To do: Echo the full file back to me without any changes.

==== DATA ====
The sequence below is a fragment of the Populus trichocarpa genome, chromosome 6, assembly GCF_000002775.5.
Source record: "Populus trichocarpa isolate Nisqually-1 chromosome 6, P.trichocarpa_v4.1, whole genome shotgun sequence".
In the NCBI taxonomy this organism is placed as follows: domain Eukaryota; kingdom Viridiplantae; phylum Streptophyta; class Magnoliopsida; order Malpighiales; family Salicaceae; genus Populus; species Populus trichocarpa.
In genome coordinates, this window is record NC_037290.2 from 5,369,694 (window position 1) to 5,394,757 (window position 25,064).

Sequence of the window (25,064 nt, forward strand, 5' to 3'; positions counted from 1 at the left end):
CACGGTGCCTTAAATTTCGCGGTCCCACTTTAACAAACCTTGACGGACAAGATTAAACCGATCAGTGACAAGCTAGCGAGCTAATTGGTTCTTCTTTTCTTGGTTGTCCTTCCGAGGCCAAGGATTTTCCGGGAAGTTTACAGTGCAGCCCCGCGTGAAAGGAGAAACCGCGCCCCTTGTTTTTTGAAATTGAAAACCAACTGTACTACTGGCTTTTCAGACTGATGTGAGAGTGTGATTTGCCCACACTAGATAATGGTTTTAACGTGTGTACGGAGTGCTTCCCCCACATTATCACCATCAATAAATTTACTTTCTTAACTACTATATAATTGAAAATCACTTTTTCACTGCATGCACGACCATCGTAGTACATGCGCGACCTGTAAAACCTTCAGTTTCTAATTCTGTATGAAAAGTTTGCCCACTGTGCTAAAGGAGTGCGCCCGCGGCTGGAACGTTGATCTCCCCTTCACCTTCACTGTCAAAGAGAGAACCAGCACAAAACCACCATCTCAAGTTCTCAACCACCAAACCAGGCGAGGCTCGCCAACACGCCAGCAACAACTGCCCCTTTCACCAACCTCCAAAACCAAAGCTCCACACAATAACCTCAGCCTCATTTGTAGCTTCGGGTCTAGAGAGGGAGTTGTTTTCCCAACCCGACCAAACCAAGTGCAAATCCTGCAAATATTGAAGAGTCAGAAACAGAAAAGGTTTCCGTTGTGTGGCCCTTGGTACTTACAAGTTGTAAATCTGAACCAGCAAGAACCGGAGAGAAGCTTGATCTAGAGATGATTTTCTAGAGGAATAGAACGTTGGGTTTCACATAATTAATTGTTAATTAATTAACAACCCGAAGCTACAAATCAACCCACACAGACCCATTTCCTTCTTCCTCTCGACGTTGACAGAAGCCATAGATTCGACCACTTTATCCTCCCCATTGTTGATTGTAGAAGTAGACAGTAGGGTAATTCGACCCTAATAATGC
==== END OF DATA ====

The sequence below is a fragment of the Populus trichocarpa genome, chromosome 6, assembly GCF_000002775.5.
Source record: "Populus trichocarpa isolate Nisqually-1 chromosome 6, P.trichocarpa_v4.1, whole genome shotgun sequence".
In the NCBI taxonomy this organism is placed as follows: domain Eukaryota; kingdom Viridiplantae; phylum Streptophyta; class Magnoliopsida; order Malpighiales; family Salicaceae; genus Populus; species Populus trichocarpa.
In genome coordinates, this window is record NC_037290.2 from 5,369,694 (window position 1) to 5,394,757 (window position 25,064).

Sequence of the window (25,064 nt, forward strand, 5' to 3'; positions counted from 1 at the left end):
CACGGTGCCTTAAATTTCGCGGTCCCACTTTAACAAACCTTGACGGACAAGATTAAACCGATCAGTGACAAGCTAGCGAGCTAATTGGTTCTTCTTTTCTTGGTTGTCCTTCCGAGGCCAAGGATTTTCCGGGAAGTTTACAGTGCAGCCCCGCGTGAAAGGAGAAACCGCGCCCCTTGTTTTTTGAAATTGAAAACCAACTGTACTACTGGCTTTTCAGACTGATGTGAGAGTGTGATTTGCCCACACTAGATAATGGTTTTAACGTGTGTACGGAGTGCTTCCCCCACATTATCACCATCAATAAATTTACTTTCTTAACTACTATATAATTGAAAATCACTTTTTCACTGCATGCACGACCATCGTAGTACATGCGCGACCTGTAAAACCTTCAGTTTCTAATTCTGTATGAAAAGTTTGCCCACTGTGCTAAAGGAGTGCGCCCGCGGCTGGAACGTTGATCTCCCCTTCACCTTCACTGTCAAAGAGAGAACCAGCACAAAACCACCATCTCAAGTTCTCAACCACCAAACCAGGCGAGGCTCGCCAACACGCCAGCAACAACTGCCCCTTTCACCAACCTCCAAAACCAAAGCTCCACACAATAACCTCAGCCTCATTTGTAGCTTCGGGTCTAGAGAGGGAGTTGTTTTCCCAACCCGACCAAACCAAGTGCAAATCCTGCAAATATTGAAGAGTCAGAAACAGAAAAGGTTTCCGTTGTGTGGCCCTTGGTACTTACAAGTTGTAAATCTGAACCAGCAAGAACCGGAGAGAAGCTTGATCTAGAGATGATTTTCTAGAGGAATAGAACGTTGGGTTTCACATAATTAATTGTTAATTAATTAACAACCCGAAGCTACAAATCAACCCACACAGACCCATTTCCTTCTTCCTCTCGACGTTGACAGAAGCCATAGATTCGACCACTTTATCCTCCCCATTGTTGATTGTAGAAGTAGACAGTAGGGTAATTCGACCCTAATAATGC